Marlee Kohn, Manager of Sustainability at Oxford Properties Group, noted from a developer and landlord’s perspective that it boils down to customer satisfaction because it directly affects financial returns, tenants retention, and operating procedures. “Oxford takes pride in delivering excellence so making well-being a commitment for us was a natural fit towards customer satisfaction,” said Kohn. The MMP Tower in Vancouver, a 35-storey commercial office owned and managed by Oxford (CBRE is also a tenant) is an example of a WELL (Gold) Certified building. The stairwell was opened up to encourage movement between the two levels and amenities such as a gym and bathing facilities. Indoor air quality was improved through the use of filters and other features include circadian lighting and biophilic design that brought in natural elements. Fulford-Roy noted that to provide quality air, modifications to the existing building had to be made where a separate air intake was supplemented by the landlord. CBRE negotiated putting a grill in the façade and locating it to avoid negative air coming in.
Wellness may seem like an intangible concept to measure. However, TD Bank put this concept to the test through a comparative analysis. Irena Stankovic, Manager of Enterprise Real Estate Environmental Outreach at TD Bank noted that the bank operates, manages, and occupies 25 million square feet of retail and corporate space in Canada and the United States. With such enormous holdings, the bank often thinks about how to manage and occupy operational footprints and what strategies are needed to attract and retain top talent. In 2016, TD became the world’s first WELL Gold Certified office under Version 1. It was an initiative taken up by leadership as an opportunity to develop a workplace strategy that optimized the employee experience.
With its very first project located in Toronto’s downtown core done in collaboration with Cadillac Fairview, a comparative analysis was done by TD where one floor of their audit group had standard building upgrades while the other floor was in a WELL-certified space. This provided an easy way to compare metrics using the same line of business and function to compare results and metrics. The WELL floor reported a higher satisfaction rate and outperformed in all categories with the air supply ventilation and water reportedly improving overall cognitive function. The data received from the occupancy survey had a 100% satisfaction for employees and they were incentivized to remain with the bank. For TD, the way to win the war on talent is through creating innovative spaces and designs, which is a new frontier.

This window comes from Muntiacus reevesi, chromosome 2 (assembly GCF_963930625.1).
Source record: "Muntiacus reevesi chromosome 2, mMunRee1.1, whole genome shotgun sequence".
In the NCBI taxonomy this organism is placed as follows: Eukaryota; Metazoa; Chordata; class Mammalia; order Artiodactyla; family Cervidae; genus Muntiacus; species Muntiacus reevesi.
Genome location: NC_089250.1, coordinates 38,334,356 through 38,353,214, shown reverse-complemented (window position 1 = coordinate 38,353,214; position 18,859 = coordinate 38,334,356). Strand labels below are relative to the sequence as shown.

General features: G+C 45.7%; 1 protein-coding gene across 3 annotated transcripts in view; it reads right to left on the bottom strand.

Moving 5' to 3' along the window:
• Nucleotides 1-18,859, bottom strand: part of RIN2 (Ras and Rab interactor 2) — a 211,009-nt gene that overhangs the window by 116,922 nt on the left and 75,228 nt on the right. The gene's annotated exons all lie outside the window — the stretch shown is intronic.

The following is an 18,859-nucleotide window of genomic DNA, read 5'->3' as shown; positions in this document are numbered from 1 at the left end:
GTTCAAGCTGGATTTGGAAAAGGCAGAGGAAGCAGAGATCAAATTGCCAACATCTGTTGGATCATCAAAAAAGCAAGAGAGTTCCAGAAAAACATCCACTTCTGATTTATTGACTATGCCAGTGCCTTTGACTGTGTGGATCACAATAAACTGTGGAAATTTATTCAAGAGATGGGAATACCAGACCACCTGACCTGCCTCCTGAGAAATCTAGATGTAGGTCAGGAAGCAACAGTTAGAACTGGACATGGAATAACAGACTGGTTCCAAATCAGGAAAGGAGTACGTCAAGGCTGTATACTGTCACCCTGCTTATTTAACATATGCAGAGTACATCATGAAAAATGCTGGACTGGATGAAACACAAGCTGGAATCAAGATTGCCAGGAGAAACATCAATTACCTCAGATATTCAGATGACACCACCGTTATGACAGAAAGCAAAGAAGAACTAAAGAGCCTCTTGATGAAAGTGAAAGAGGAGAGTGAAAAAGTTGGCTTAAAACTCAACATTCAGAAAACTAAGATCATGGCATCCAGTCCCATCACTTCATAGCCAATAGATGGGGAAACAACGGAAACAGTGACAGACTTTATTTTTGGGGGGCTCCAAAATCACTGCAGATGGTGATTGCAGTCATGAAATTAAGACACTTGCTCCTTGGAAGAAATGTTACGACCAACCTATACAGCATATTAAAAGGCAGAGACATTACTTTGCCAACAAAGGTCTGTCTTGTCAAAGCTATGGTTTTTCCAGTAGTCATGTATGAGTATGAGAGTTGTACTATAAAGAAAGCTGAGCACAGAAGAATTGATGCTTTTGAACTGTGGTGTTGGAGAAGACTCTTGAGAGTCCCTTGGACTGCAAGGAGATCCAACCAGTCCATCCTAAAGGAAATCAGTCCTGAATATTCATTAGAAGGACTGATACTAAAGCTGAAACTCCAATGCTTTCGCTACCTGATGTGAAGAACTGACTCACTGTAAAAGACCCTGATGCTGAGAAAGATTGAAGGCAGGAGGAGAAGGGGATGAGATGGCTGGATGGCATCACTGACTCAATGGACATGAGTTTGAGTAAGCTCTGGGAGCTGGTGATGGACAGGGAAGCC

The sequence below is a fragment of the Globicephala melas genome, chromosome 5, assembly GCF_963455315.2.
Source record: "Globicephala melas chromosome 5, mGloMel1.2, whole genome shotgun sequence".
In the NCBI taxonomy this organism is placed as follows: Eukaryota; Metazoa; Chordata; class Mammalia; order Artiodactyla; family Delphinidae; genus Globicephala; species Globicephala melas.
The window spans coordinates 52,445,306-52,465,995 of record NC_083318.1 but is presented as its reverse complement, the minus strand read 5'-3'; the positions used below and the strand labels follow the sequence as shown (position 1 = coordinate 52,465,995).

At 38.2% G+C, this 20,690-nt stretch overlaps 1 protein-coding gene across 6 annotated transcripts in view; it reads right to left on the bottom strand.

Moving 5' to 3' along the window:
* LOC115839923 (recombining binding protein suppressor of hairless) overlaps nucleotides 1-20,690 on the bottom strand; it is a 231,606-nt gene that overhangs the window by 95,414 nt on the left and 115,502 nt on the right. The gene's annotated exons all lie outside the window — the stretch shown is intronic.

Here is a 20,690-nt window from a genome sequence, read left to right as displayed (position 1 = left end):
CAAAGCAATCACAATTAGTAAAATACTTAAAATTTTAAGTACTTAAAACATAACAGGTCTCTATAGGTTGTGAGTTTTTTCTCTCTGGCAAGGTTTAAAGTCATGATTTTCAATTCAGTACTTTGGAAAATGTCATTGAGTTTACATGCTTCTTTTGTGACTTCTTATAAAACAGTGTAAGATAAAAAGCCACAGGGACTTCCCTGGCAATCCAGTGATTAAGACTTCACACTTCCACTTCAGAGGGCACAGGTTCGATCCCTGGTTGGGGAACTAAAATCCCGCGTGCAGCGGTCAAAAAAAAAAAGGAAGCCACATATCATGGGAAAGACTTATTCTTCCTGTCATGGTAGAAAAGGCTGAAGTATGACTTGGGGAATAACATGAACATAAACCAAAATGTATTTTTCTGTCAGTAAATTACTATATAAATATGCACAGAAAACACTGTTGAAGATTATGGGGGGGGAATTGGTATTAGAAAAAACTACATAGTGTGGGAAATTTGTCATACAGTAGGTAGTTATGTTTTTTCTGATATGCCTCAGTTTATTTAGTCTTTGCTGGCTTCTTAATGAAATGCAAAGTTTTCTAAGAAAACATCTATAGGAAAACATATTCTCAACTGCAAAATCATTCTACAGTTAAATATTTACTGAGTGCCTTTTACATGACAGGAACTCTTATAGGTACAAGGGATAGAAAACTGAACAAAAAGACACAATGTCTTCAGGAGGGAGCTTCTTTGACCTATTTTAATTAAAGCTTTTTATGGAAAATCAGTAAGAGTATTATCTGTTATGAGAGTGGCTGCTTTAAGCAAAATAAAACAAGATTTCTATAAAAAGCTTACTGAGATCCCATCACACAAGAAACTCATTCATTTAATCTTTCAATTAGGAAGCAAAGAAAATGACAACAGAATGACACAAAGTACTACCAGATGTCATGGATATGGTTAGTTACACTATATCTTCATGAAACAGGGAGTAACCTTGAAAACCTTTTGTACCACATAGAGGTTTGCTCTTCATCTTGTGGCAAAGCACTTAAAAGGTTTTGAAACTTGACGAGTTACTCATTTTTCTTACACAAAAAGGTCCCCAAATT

The case for wellness is also emerging as a recruitment strategy tied to human resources. Aside from the passive functions of the building, policies and programs are also being developed alongside design choices in WELL-certified spaces. “In real-estate, we talk a lot about dollar per square feet, but we would also encourage organization to think about dollar per person,” said Smith. These features pays dividends on staff retention and engagement, which benefits the HR team and breaks down walls in many ways by bringing various stakeholders to the table. Therefore, if 90% of operating cost is human capital, health and wellness is now becoming important. Furthermore, Fulford Roy noted that the last two CBRE clients were hired by their HR department, indicating corporations are starting to give HR a seat at the table for executive decisions.
Is WELL becoming a recruitment tactic? Kohn sees it as a two-fold strategy. First, it comes down to customer satisfaction: if a tenant requests it, they deliver. Secondly, on the corporate side, Oxford has recently launched Sustainability 2.0 with wellbeing as one of the four main commitments. “This means we will incorporate world class features and amenities that support the success of our customers and have them live healthy lives,” said Kohn.
Overall, attracting and retaining talent is about the total experience. The values and mission of an organization, how the company’s vision is translated in the physical space for employees or clients, and many other factors are all part of the puzzle. Whether it’s the landlord offering quality facilities or an organization offering great employee perks, wellness features are just one critical aspect to winning the war on talent.
Read the new Urban Land Institute (ULI) report, The Business Case for Healthy Buildings: Insights from Early Adopters.